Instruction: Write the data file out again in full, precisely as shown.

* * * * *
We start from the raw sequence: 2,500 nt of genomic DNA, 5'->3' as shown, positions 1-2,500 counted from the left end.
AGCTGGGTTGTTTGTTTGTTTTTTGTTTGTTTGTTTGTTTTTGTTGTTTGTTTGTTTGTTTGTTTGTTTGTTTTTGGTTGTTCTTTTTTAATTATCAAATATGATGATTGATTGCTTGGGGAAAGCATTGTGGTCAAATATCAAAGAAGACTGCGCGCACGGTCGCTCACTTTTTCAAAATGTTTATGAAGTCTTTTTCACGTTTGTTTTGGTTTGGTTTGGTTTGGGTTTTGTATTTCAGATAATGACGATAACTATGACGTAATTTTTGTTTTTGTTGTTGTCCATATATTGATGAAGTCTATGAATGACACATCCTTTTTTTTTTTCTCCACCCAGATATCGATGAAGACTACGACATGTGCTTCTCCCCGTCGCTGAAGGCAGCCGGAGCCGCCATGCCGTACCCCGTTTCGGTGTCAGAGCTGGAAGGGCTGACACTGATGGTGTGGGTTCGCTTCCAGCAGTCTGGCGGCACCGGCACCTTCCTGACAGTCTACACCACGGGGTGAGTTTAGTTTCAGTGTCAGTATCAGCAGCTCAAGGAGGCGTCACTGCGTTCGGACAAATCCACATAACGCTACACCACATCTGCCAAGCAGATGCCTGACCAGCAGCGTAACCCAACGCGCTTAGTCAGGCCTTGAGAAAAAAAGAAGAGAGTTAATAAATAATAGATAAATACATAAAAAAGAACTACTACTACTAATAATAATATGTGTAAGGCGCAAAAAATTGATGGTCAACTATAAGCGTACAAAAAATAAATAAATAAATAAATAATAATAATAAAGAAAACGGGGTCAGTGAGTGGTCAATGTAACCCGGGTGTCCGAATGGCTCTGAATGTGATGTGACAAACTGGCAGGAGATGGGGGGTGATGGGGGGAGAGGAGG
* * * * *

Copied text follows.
We start from the raw sequence: 2,500 nt of genomic DNA, 5'->3' as shown, positions 1-2,500 counted from the left end.
AGCTGGGTTGTTTGTTTGTTTTTTGTTTGTTTGTTTGTTTTTGTTGTTTGTTTGTTTGTTTGTTTGTTTGTTTTTGGTTGTTCTTTTTTAATTATCAAATATGATGATTGATTGCTTGGGGAAAGCATTGTGGTCAAATATCAAAGAAGACTGCGCGCACGGTCGCTCACTTTTTCAAAATGTTTATGAAGTCTTTTTCACGTTTGTTTTGGTTTGGTTTGGTTTGGGTTTTGTATTTCAGATAATGACGATAACTATGACGTAATTTTTGTTTTTGTTGTTGTCCATATATTGATGAAGTCTATGAATGACACATCCTTTTTTTTTTTCTCCACCCAGATATCGATGAAGACTACGACATGTGCTTCTCCCCGTCGCTGAAGGCAGCCGGAGCCGCCATGCCGTACCCCGTTTCGGTGTCAGAGCTGGAAGGGCTGACACTGATGGTGTGGGTTCGCTTCCAGCAGTCTGGCGGCACCGGCACCTTCCTGACAGTCTACACCACGGGGTGAGTTTAGTTTCAGTGTCAGTATCAGCAGCTCAAGGAGGCGTCACTGCGTTCGGACAAATCCACATAACGCTACACCACATCTGCCAAGCAGATGCCTGACCAGCAGCGTAACCCAACGCGCTTAGTCAGGCCTTGAGAAAAAAAGAAGAGAGTTAATAAATAATAGATAAATACATAAAAAAGAACTACTACTACTAATAATAATATGTGTAAGGCGCAAAAAATTGATGGTCAACTATAAGCGTACAAAAAATAAATAAATAAATAAATAATAATAATAAAGAAAACGGGGTCAGTGAGTGGTCAATGTAACCCGGGTGTCCGAATGGCTCTGAATGTGATGTGACAAACTGGCAGGAGATGGGGGGTGATGGGGGGAGAGGAGG